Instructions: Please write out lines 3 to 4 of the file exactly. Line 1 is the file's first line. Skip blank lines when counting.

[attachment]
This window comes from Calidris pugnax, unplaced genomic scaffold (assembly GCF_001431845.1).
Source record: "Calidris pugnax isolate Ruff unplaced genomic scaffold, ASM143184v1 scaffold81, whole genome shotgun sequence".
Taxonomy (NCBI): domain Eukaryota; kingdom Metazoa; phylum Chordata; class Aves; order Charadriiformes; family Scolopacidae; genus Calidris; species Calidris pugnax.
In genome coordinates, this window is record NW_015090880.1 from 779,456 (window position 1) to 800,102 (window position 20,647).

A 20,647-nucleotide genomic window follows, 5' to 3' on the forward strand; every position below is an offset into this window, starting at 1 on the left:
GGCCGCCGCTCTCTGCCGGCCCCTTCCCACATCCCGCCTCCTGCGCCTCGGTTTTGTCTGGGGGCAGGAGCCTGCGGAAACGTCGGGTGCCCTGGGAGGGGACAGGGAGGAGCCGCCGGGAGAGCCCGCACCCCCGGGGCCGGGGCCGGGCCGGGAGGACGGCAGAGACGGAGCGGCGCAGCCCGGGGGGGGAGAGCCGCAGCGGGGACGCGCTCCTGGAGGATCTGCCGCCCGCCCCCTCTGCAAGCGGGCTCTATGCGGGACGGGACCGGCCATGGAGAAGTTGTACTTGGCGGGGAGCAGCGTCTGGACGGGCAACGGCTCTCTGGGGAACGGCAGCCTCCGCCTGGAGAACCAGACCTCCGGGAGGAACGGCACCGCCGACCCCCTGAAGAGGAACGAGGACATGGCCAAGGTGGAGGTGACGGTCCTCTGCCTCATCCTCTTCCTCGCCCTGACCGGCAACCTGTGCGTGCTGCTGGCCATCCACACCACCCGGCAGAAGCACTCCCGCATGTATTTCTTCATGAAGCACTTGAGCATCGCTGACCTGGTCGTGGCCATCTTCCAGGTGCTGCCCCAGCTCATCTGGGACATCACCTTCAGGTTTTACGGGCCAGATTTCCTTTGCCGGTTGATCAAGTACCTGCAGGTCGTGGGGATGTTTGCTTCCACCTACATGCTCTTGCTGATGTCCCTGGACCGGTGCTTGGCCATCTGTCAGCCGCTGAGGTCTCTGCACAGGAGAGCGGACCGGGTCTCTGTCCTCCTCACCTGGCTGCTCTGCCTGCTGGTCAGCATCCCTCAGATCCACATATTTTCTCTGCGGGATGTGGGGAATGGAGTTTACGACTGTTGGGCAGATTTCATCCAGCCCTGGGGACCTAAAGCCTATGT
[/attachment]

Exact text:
Taxonomy (NCBI): domain Eukaryota; kingdom Metazoa; phylum Chordata; class Aves; order Charadriiformes; family Scolopacidae; genus Calidris; species Calidris pugnax.
In genome coordinates, this window is record NW_015090880.1 from 779,456 (window position 1) to 800,102 (window position 20,647).